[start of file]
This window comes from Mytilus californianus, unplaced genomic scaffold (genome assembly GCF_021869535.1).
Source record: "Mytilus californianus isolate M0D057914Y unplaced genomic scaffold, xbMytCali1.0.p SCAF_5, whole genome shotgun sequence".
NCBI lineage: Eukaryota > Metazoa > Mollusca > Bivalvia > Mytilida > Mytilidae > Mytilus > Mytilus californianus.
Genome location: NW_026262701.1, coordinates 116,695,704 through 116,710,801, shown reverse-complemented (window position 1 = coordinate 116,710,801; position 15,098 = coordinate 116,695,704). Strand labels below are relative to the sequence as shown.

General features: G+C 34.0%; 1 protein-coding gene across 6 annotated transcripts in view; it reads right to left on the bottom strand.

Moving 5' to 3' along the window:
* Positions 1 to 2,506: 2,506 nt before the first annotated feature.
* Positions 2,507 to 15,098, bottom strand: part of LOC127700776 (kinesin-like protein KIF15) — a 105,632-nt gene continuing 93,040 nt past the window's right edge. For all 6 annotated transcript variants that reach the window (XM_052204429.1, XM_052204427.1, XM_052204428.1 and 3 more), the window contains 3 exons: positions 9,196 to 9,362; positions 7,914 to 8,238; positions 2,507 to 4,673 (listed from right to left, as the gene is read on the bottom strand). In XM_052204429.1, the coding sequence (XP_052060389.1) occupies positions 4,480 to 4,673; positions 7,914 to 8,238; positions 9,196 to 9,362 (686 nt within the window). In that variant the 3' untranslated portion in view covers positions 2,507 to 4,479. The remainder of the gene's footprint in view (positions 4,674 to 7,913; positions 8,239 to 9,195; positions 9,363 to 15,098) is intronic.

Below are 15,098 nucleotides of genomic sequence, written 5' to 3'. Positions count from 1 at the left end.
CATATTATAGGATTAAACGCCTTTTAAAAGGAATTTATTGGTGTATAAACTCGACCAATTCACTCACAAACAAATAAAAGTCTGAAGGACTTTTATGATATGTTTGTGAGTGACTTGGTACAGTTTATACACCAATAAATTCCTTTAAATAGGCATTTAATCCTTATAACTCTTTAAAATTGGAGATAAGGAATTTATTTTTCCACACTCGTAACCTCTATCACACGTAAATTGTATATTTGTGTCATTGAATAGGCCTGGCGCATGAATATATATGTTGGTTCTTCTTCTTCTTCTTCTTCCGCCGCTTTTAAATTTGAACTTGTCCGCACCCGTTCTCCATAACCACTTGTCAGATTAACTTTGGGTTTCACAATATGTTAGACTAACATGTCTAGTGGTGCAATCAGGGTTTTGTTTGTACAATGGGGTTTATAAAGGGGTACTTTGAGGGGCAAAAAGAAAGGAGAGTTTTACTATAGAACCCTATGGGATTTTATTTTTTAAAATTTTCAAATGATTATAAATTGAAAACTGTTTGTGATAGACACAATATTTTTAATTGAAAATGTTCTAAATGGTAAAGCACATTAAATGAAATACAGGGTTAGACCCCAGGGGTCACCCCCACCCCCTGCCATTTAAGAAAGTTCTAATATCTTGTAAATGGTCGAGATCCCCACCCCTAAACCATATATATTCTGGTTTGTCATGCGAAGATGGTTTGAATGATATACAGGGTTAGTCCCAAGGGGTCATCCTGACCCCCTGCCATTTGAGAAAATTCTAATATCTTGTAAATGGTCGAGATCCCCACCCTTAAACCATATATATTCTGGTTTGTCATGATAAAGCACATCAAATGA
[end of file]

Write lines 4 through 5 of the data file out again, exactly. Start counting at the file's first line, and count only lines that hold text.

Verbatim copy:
Genome location: NW_026262701.1, coordinates 116,695,704 through 116,710,801, shown reverse-complemented (window position 1 = coordinate 116,710,801; position 15,098 = coordinate 116,695,704). Strand labels below are relative to the sequence as shown.

General features: G+C 34.0%; 1 protein-coding gene across 6 annotated transcripts in view; it reads right to left on the bottom strand.